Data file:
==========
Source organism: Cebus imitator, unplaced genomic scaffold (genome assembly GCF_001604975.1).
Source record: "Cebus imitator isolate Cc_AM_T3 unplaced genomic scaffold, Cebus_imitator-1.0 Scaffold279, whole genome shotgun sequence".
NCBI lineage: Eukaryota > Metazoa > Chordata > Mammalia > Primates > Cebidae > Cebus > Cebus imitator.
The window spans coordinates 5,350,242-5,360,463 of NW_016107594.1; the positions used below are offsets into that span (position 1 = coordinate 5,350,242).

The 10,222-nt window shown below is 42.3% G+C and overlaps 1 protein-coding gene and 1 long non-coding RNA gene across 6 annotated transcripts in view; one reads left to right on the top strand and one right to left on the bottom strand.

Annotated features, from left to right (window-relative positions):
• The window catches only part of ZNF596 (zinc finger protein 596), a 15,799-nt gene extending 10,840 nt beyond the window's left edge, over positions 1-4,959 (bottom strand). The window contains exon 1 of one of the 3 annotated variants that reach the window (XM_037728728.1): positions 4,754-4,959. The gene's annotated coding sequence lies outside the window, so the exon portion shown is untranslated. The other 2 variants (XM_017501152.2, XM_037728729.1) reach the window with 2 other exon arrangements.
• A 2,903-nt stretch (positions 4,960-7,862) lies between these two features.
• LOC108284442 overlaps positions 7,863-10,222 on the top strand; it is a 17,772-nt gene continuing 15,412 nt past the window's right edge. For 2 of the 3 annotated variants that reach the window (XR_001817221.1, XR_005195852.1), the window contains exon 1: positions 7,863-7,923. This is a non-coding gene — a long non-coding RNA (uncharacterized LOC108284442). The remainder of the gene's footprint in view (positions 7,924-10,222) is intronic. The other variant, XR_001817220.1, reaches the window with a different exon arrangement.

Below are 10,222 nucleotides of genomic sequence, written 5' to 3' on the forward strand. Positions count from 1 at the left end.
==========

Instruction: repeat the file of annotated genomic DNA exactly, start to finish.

Source organism: Cebus imitator, unplaced genomic scaffold (genome assembly GCF_001604975.1).
Source record: "Cebus imitator isolate Cc_AM_T3 unplaced genomic scaffold, Cebus_imitator-1.0 Scaffold279, whole genome shotgun sequence".
NCBI lineage: Eukaryota > Metazoa > Chordata > Mammalia > Primates > Cebidae > Cebus > Cebus imitator.
The window spans coordinates 5,350,242-5,360,463 of NW_016107594.1; the positions used below are offsets into that span (position 1 = coordinate 5,350,242).

The 10,222-nt window shown below is 42.3% G+C and overlaps 1 protein-coding gene and 1 long non-coding RNA gene across 6 annotated transcripts in view; one reads left to right on the top strand and one right to left on the bottom strand.

Annotated features, from left to right (window-relative positions):
• The window catches only part of ZNF596 (zinc finger protein 596), a 15,799-nt gene extending 10,840 nt beyond the window's left edge, over positions 1-4,959 (bottom strand). The window contains exon 1 of one of the 3 annotated variants that reach the window (XM_037728728.1): positions 4,754-4,959. The gene's annotated coding sequence lies outside the window, so the exon portion shown is untranslated. The other 2 variants (XM_017501152.2, XM_037728729.1) reach the window with 2 other exon arrangements.
• A 2,903-nt stretch (positions 4,960-7,862) lies between these two features.
• LOC108284442 overlaps positions 7,863-10,222 on the top strand; it is a 17,772-nt gene continuing 15,412 nt past the window's right edge. For 2 of the 3 annotated variants that reach the window (XR_001817221.1, XR_005195852.1), the window contains exon 1: positions 7,863-7,923. This is a non-coding gene — a long non-coding RNA (uncharacterized LOC108284442). The remainder of the gene's footprint in view (positions 7,924-10,222) is intronic. The other variant, XR_001817220.1, reaches the window with a different exon arrangement.

Below are 10,222 nucleotides of genomic sequence, written 5' to 3' on the forward strand. Positions count from 1 at the left end.